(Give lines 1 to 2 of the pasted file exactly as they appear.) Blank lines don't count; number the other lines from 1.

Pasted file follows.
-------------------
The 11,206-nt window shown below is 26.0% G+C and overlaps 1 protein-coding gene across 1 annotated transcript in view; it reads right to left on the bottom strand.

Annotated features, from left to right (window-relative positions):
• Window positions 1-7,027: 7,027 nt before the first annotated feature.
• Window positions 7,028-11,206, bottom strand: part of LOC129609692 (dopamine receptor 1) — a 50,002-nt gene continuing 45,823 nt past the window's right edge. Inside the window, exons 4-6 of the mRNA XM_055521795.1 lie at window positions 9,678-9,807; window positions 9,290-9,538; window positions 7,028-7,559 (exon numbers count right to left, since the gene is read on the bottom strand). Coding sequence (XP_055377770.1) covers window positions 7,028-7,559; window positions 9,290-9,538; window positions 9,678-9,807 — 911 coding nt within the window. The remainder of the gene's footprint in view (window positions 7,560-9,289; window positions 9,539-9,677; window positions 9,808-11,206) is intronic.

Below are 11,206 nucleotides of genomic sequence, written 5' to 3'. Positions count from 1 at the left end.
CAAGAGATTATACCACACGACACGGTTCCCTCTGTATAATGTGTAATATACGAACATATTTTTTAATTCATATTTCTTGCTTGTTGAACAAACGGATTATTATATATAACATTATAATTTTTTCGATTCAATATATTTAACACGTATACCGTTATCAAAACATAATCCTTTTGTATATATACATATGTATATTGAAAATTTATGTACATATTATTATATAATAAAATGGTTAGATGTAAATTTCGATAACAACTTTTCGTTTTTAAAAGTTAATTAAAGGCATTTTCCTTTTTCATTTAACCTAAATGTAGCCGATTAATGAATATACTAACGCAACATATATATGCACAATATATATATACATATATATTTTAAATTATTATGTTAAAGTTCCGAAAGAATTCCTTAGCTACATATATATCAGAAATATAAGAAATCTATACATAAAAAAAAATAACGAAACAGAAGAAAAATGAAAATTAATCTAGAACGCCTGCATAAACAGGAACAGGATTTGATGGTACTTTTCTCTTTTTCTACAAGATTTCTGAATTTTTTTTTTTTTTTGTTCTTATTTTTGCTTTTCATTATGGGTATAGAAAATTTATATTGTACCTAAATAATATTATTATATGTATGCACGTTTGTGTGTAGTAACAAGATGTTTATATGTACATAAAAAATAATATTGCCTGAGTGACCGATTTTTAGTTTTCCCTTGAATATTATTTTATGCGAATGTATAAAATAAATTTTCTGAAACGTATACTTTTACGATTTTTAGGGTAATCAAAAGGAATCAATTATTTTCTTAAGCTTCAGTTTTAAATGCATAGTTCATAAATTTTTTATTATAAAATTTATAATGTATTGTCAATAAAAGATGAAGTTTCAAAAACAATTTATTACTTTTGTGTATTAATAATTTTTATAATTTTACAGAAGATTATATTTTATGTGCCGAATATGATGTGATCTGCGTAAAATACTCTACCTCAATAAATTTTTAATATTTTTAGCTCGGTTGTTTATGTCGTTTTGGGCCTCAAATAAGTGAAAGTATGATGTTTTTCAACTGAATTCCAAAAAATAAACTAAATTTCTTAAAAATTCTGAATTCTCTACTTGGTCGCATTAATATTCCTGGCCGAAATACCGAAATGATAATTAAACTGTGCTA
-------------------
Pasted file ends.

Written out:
The 11,206-nt window shown below is 26.0% G+C and overlaps 1 protein-coding gene across 1 annotated transcript in view; it reads right to left on the bottom strand.

Annotated features, from left to right (window-relative positions):